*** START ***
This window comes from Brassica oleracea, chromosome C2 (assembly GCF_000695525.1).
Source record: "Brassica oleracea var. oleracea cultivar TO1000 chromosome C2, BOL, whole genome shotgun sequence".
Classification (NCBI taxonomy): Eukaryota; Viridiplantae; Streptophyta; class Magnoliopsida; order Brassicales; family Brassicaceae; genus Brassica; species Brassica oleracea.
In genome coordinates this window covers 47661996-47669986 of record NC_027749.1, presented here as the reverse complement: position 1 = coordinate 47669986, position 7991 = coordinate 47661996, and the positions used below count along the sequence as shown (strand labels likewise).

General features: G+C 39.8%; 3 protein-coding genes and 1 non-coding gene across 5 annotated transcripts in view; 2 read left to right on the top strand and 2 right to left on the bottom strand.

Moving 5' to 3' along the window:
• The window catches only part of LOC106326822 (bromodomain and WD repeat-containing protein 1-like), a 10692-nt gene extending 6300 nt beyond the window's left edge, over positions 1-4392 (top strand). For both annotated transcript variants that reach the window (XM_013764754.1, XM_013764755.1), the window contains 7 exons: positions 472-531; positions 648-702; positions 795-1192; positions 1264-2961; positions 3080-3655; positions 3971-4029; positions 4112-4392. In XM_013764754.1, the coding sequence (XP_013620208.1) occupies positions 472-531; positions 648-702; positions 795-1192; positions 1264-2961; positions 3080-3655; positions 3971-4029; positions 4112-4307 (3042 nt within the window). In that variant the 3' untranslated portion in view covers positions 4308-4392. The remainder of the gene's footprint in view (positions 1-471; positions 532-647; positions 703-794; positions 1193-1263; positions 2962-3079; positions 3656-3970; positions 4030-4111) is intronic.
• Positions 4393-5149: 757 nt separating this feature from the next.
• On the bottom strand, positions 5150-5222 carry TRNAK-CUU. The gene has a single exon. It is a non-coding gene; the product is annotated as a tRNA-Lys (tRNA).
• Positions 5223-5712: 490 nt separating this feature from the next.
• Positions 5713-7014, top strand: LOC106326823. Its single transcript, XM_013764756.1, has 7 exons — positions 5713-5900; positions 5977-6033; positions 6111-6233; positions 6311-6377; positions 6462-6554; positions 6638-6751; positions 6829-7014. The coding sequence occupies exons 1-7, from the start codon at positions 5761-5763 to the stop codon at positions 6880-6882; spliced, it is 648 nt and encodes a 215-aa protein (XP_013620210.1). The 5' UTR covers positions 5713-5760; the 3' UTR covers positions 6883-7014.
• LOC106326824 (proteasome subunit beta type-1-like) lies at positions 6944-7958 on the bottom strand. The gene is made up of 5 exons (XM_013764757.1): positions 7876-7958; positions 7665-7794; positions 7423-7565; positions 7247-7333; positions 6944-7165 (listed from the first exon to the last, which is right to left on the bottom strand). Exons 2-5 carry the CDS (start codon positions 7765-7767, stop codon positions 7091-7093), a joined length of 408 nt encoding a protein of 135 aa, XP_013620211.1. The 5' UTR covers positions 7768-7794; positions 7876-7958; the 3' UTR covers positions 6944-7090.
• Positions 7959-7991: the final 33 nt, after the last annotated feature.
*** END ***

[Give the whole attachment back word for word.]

This window comes from Brassica oleracea, chromosome C2 (assembly GCF_000695525.1).
Source record: "Brassica oleracea var. oleracea cultivar TO1000 chromosome C2, BOL, whole genome shotgun sequence".
Classification (NCBI taxonomy): Eukaryota; Viridiplantae; Streptophyta; class Magnoliopsida; order Brassicales; family Brassicaceae; genus Brassica; species Brassica oleracea.
In genome coordinates this window covers 47661996-47669986 of record NC_027749.1, presented here as the reverse complement: position 1 = coordinate 47669986, position 7991 = coordinate 47661996, and the positions used below count along the sequence as shown (strand labels likewise).

General features: G+C 39.8%; 3 protein-coding genes and 1 non-coding gene across 5 annotated transcripts in view; 2 read left to right on the top strand and 2 right to left on the bottom strand.

Moving 5' to 3' along the window:
• The window catches only part of LOC106326822 (bromodomain and WD repeat-containing protein 1-like), a 10692-nt gene extending 6300 nt beyond the window's left edge, over positions 1-4392 (top strand). For both annotated transcript variants that reach the window (XM_013764754.1, XM_013764755.1), the window contains 7 exons: positions 472-531; positions 648-702; positions 795-1192; positions 1264-2961; positions 3080-3655; positions 3971-4029; positions 4112-4392. In XM_013764754.1, the coding sequence (XP_013620208.1) occupies positions 472-531; positions 648-702; positions 795-1192; positions 1264-2961; positions 3080-3655; positions 3971-4029; positions 4112-4307 (3042 nt within the window). In that variant the 3' untranslated portion in view covers positions 4308-4392. The remainder of the gene's footprint in view (positions 1-471; positions 532-647; positions 703-794; positions 1193-1263; positions 2962-3079; positions 3656-3970; positions 4030-4111) is intronic.
• Positions 4393-5149: 757 nt separating this feature from the next.
• On the bottom strand, positions 5150-5222 carry TRNAK-CUU. The gene has a single exon. It is a non-coding gene; the product is annotated as a tRNA-Lys (tRNA).
• Positions 5223-5712: 490 nt separating this feature from the next.
• Positions 5713-7014, top strand: LOC106326823. Its single transcript, XM_013764756.1, has 7 exons — positions 5713-5900; positions 5977-6033; positions 6111-6233; positions 6311-6377; positions 6462-6554; positions 6638-6751; positions 6829-7014. The coding sequence occupies exons 1-7, from the start codon at positions 5761-5763 to the stop codon at positions 6880-6882; spliced, it is 648 nt and encodes a 215-aa protein (XP_013620210.1). The 5' UTR covers positions 5713-5760; the 3' UTR covers positions 6883-7014.
• LOC106326824 (proteasome subunit beta type-1-like) lies at positions 6944-7958 on the bottom strand. The gene is made up of 5 exons (XM_013764757.1): positions 7876-7958; positions 7665-7794; positions 7423-7565; positions 7247-7333; positions 6944-7165 (listed from the first exon to the last, which is right to left on the bottom strand). Exons 2-5 carry the CDS (start codon positions 7765-7767, stop codon positions 7091-7093), a joined length of 408 nt encoding a protein of 135 aa, XP_013620211.1. The 5' UTR covers positions 7768-7794; positions 7876-7958; the 3' UTR covers positions 6944-7090.
• Positions 7959-7991: the final 33 nt, after the last annotated feature.